Stage 2: The horse trots down the line of poles. The poles are gradually lifted to a maximum height of 10”. Again, we used blocks which lifted the poles to about 5” off the ground.
Stage 3: At a trot, introduce a small jump at the end of a line of 6 ground poles. The jump can be gradually widened and raised in height and the distance from the last cavalletti shortened or lengthened.
We experimented with this jump, sometimes making it wider by placing two cavalletti next to each other to make a spread jump or staggering the jumps so the first cavalletii was at about 15” and the second one higher at 20”. Here we made sure our approach to the jump was from the side with the lower cavalletti; due to the fact that the horse can’t see the lower jump. Our aim was to develop CJ’s ‘bascule’ or the arc his body makes as he goes over the jump. Ideally, he should ascend through his back and when he reaches the peak of his jump, stretch his neck forward and down. The horse’s withers should be the highest point over the jump. A small spread jump which is wider than tall allows the horse to develop and achieve the bascule and use his neck and head correctly.
Approaching the jump, I often felt CJ’s indecision as he shifted under me; to jump or not to jump seemed to be his internal question. When he tried to dodge the jump I reined him back towards the cavalletti and over we went. Once he completely stopped in front of the jump and bent his nose down to have a closer look. I urged him forward and even if he hesitated CJ jumped. Many times in the beginning he “popped” over the jump going straight up and down and much too high This propelled me backwards and ‘left me behind’.
“Hold on to the mane! That way you’ll stay with him over the jump,” Karen shouted above the sound of pounding hooves.
“Ok.” I grabbed the mane with both hands and CJ and I jumped some more.
Karen suggested painting some of the poles with red or blue stripes. I tried painting one pole with red stripes. I introduced the new pole into the line of cavalletti. As soon as CJ saw the red striped pole he became afraid. He refused to walk over the line of ground poles. Definitely, he could see the color red and didn’t want anything to do with it. Nevertheless, after some gentle persuasion CJ walked and then trotted over the poles, even the red one.
One day, I came up to the stables to work with CJ by myself. This meant getting on and off the horse every time I needed to move the poles. CJ was very good about that, I carried the pole and he was happy to quietly follow me around as I set up a jump or moved a pole. I set up the usual cavalletti jump at the end of a series of ground poles. CJ jumped the obstacle but once knocked into the pole with his hind leg bringing down the pole. We jumped a few more times and called it a day. When I dismounted and took off his saddle I noticed blood dripping down his back leg. He wasn’t limping, the cut didn’t seem to hurt him when I washed it out and applied Wonder Dust, but I felt bad. I decided to buy some boots to protect his legs.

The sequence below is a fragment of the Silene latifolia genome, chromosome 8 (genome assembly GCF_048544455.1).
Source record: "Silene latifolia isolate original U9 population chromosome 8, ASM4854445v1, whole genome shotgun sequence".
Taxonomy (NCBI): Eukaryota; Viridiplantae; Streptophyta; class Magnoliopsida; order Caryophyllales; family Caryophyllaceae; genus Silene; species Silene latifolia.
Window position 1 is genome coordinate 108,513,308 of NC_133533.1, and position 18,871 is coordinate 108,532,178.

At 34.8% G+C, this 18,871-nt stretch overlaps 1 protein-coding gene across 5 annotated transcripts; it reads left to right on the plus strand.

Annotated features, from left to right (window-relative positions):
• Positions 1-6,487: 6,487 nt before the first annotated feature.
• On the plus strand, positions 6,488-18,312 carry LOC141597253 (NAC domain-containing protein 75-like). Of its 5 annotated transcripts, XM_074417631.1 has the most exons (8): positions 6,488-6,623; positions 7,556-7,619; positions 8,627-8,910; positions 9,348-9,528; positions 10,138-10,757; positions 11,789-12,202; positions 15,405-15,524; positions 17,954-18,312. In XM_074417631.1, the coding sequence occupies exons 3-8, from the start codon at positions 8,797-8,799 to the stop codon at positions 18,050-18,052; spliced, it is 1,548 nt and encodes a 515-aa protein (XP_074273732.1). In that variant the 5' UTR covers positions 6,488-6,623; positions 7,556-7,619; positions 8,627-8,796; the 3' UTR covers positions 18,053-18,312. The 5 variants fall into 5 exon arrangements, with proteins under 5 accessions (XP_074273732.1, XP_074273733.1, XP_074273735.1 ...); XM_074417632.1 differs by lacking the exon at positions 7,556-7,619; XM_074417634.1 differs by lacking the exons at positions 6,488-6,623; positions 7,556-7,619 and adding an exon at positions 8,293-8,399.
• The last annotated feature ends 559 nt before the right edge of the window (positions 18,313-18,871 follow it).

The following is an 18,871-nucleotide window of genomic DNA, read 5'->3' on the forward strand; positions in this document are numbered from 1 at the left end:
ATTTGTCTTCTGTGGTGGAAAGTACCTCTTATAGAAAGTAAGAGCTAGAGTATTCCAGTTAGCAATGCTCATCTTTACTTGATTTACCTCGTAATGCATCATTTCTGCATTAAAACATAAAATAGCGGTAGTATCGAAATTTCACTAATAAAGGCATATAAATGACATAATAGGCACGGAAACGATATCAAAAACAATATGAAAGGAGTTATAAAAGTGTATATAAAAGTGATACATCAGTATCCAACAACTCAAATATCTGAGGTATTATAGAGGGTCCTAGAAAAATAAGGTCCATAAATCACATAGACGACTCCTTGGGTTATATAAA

What type of boots to buy? Luckily, after a conversation with a new boarder, Ashley, I purchased open front jump boots. The boots are designed to protect the horse’s tendons but still let the horse feel the pain of hitting the pole when he misses the jump. I put the jump boots on along with CJ’s Old Mac boots and started jumping again.
The weather turned cold. Colorful fall leaves left their branches, blown away by the chilly whisper of the coming winter. Thanksgiving came. The approaching darkness marched into our lives, bringing sunset earlier and earlier until by 4:30 the day was done. Karen and I stopped working together with CJ. Early December brought frigid weather but occasional a day or two in the 50’s. The ground hadn’t frozen yet. I continued to work with cavalletti jumps to help CJ stay in shape and not forget what he had learned. Advancing into new learning for CJ was put off until spring when the days grow longer and warmer. Then, we’ll move on to Stages 4, 5 and 6, and maybe even try the cavalletti configuration called the ‘Box’.
‘The Manual of Horsemanship of the British Horse Society and The Pony Club’ published by the British Horse Society, 6th edition, reprinted 1971, pages 33-52
‘Basic Training for Horses – English and Western’ by Eleanor F. Prince and Gaydell M. Collier, published 1979, Random House, pages 192-216